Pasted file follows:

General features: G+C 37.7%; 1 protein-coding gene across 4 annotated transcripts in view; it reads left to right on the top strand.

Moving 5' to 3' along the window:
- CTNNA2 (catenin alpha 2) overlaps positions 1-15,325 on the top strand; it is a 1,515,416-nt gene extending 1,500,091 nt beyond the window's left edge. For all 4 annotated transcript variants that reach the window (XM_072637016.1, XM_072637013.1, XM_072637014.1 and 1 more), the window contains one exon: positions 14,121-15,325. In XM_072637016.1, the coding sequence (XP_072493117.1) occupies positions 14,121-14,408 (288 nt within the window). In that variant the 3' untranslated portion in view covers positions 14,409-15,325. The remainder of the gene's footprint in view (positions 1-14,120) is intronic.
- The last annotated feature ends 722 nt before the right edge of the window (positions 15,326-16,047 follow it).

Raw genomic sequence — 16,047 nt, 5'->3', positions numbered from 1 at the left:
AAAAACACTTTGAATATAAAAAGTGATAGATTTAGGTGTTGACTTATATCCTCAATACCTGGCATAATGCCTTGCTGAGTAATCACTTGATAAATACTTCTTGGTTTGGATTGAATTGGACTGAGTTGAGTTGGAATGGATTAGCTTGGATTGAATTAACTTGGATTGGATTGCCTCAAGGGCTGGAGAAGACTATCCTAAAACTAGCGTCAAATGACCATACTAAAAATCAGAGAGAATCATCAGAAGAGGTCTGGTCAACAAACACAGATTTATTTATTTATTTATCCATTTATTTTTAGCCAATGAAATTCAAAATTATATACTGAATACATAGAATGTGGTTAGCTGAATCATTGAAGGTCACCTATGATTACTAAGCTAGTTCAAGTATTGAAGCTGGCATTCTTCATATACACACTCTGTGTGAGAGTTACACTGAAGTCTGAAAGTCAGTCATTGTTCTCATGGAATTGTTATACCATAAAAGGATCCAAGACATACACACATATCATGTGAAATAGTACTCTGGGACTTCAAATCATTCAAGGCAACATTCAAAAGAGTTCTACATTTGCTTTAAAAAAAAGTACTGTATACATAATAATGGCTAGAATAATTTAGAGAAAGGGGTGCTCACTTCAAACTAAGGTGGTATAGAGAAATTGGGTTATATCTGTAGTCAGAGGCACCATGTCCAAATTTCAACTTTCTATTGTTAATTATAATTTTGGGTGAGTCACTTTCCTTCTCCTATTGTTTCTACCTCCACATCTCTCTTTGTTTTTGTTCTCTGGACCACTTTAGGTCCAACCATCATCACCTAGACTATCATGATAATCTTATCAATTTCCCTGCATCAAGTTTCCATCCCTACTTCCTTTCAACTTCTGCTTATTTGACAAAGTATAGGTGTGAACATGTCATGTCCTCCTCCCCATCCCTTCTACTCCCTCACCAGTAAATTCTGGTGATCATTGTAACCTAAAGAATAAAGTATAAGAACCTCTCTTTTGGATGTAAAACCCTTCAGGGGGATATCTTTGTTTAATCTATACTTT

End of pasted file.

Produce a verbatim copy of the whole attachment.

General features: G+C 37.7%; 1 protein-coding gene across 4 annotated transcripts in view; it reads left to right on the top strand.

Moving 5' to 3' along the window:
- CTNNA2 (catenin alpha 2) overlaps positions 1-15,325 on the top strand; it is a 1,515,416-nt gene extending 1,500,091 nt beyond the window's left edge. For all 4 annotated transcript variants that reach the window (XM_072637016.1, XM_072637013.1, XM_072637014.1 and 1 more), the window contains one exon: positions 14,121-15,325. In XM_072637016.1, the coding sequence (XP_072493117.1) occupies positions 14,121-14,408 (288 nt within the window). In that variant the 3' untranslated portion in view covers positions 14,409-15,325. The remainder of the gene's footprint in view (positions 1-14,120) is intronic.
- The last annotated feature ends 722 nt before the right edge of the window (positions 15,326-16,047 follow it).

Raw genomic sequence — 16,047 nt, 5'->3', positions numbered from 1 at the left:
AAAAACACTTTGAATATAAAAAGTGATAGATTTAGGTGTTGACTTATATCCTCAATACCTGGCATAATGCCTTGCTGAGTAATCACTTGATAAATACTTCTTGGTTTGGATTGAATTGGACTGAGTTGAGTTGGAATGGATTAGCTTGGATTGAATTAACTTGGATTGGATTGCCTCAAGGGCTGGAGAAGACTATCCTAAAACTAGCGTCAAATGACCATACTAAAAATCAGAGAGAATCATCAGAAGAGGTCTGGTCAACAAACACAGATTTATTTATTTATTTATCCATTTATTTTTAGCCAATGAAATTCAAAATTATATACTGAATACATAGAATGTGGTTAGCTGAATCATTGAAGGTCACCTATGATTACTAAGCTAGTTCAAGTATTGAAGCTGGCATTCTTCATATACACACTCTGTGTGAGAGTTACACTGAAGTCTGAAAGTCAGTCATTGTTCTCATGGAATTGTTATACCATAAAAGGATCCAAGACATACACACATATCATGTGAAATAGTACTCTGGGACTTCAAATCATTCAAGGCAACATTCAAAAGAGTTCTACATTTGCTTTAAAAAAAAGTACTGTATACATAATAATGGCTAGAATAATTTAGAGAAAGGGGTGCTCACTTCAAACTAAGGTGGTATAGAGAAATTGGGTTATATCTGTAGTCAGAGGCACCATGTCCAAATTTCAACTTTCTATTGTTAATTATAATTTTGGGTGAGTCACTTTCCTTCTCCTATTGTTTCTACCTCCACATCTCTCTTTGTTTTTGTTCTCTGGACCACTTTAGGTCCAACCATCATCACCTAGACTATCATGATAATCTTATCAATTTCCCTGCATCAAGTTTCCATCCCTACTTCCTTTCAACTTCTGCTTATTTGACAAAGTATAGGTGTGAACATGTCATGTCCTCCTCCCCATCCCTTCTACTCCCTCACCAGTAAATTCTGGTGATCATTGTAACCTAAAGAATAAAGTATAAGAACCTCTCTTTTGGATGTAAAACCCTTCAGGGGGATATCTTTGTTTAATCTATACTTT